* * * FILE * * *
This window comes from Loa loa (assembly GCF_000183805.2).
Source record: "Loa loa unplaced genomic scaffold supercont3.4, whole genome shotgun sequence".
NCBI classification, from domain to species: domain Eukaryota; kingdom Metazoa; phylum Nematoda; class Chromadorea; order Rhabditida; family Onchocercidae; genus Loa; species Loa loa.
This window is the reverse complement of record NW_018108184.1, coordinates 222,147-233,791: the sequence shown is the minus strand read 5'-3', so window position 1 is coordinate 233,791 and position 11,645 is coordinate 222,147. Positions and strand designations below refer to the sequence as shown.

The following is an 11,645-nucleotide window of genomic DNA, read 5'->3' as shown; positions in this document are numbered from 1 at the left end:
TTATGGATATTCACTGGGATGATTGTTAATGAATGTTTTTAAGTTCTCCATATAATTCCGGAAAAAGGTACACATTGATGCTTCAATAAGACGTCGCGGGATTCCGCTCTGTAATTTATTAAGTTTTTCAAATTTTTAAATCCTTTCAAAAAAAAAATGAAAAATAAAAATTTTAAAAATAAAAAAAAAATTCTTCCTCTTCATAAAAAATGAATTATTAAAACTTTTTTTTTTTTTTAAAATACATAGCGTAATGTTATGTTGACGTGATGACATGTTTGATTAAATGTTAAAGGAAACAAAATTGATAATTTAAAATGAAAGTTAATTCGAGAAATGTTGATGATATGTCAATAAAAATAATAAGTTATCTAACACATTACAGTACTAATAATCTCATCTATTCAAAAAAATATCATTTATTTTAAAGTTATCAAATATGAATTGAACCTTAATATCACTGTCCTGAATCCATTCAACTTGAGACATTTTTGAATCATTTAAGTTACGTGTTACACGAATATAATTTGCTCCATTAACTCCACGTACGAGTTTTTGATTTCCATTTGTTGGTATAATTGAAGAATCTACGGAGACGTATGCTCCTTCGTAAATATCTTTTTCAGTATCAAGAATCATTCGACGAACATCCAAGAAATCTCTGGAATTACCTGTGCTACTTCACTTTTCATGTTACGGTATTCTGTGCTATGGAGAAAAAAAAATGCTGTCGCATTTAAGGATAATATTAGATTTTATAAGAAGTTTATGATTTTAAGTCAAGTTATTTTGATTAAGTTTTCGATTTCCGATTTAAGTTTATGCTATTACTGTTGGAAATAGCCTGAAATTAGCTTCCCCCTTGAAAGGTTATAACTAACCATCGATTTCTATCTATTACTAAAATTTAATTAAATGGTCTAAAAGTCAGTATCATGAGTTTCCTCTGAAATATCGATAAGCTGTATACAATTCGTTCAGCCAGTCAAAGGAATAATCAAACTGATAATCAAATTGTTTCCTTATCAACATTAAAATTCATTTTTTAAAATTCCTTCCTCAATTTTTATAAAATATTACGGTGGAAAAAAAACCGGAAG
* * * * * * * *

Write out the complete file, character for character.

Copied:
This window comes from Loa loa (assembly GCF_000183805.2).
Source record: "Loa loa unplaced genomic scaffold supercont3.4, whole genome shotgun sequence".
NCBI classification, from domain to species: domain Eukaryota; kingdom Metazoa; phylum Nematoda; class Chromadorea; order Rhabditida; family Onchocercidae; genus Loa; species Loa loa.
This window is the reverse complement of record NW_018108184.1, coordinates 222,147-233,791: the sequence shown is the minus strand read 5'-3', so window position 1 is coordinate 233,791 and position 11,645 is coordinate 222,147. Positions and strand designations below refer to the sequence as shown.

The following is an 11,645-nucleotide window of genomic DNA, read 5'->3' as shown; positions in this document are numbered from 1 at the left end:
TTATGGATATTCACTGGGATGATTGTTAATGAATGTTTTTAAGTTCTCCATATAATTCCGGAAAAAGGTACACATTGATGCTTCAATAAGACGTCGCGGGATTCCGCTCTGTAATTTATTAAGTTTTTCAAATTTTTAAATCCTTTCAAAAAAAAAATGAAAAATAAAAATTTTAAAAATAAAAAAAAAATTCTTCCTCTTCATAAAAAATGAATTATTAAAACTTTTTTTTTTTTTTAAAATACATAGCGTAATGTTATGTTGACGTGATGACATGTTTGATTAAATGTTAAAGGAAACAAAATTGATAATTTAAAATGAAAGTTAATTCGAGAAATGTTGATGATATGTCAATAAAAATAATAAGTTATCTAACACATTACAGTACTAATAATCTCATCTATTCAAAAAAATATCATTTATTTTAAAGTTATCAAATATGAATTGAACCTTAATATCACTGTCCTGAATCCATTCAACTTGAGACATTTTTGAATCATTTAAGTTACGTGTTACACGAATATAATTTGCTCCATTAACTCCACGTACGAGTTTTTGATTTCCATTTGTTGGTATAATTGAAGAATCTACGGAGACGTATGCTCCTTCGTAAATATCTTTTTCAGTATCAAGAATCATTCGACGAACATCCAAGAAATCTCTGGAATTACCTGTGCTACTTCACTTTTCATGTTACGGTATTCTGTGCTATGGAGAAAAAAAAATGCTGTCGCATTTAAGGATAATATTAGATTTTATAAGAAGTTTATGATTTTAAGTCAAGTTATTTTGATTAAGTTTTCGATTTCCGATTTAAGTTTATGCTATTACTGTTGGAAATAGCCTGAAATTAGCTTCCCCCTTGAAAGGTTATAACTAACCATCGATTTCTATCTATTACTAAAATTTAATTAAATGGTCTAAAAGTCAGTATCATGAGTTTCCTCTGAAATATCGATAAGCTGTATACAATTCGTTCAGCCAGTCAAAGGAATAATCAAACTGATAATCAAATTGTTTCCTTATCAACATTAAAATTCATTTTTTAAAATTCCTTCCTCAATTTTTATAAAATATTACGGTGGAAAAAAAACCGGAAG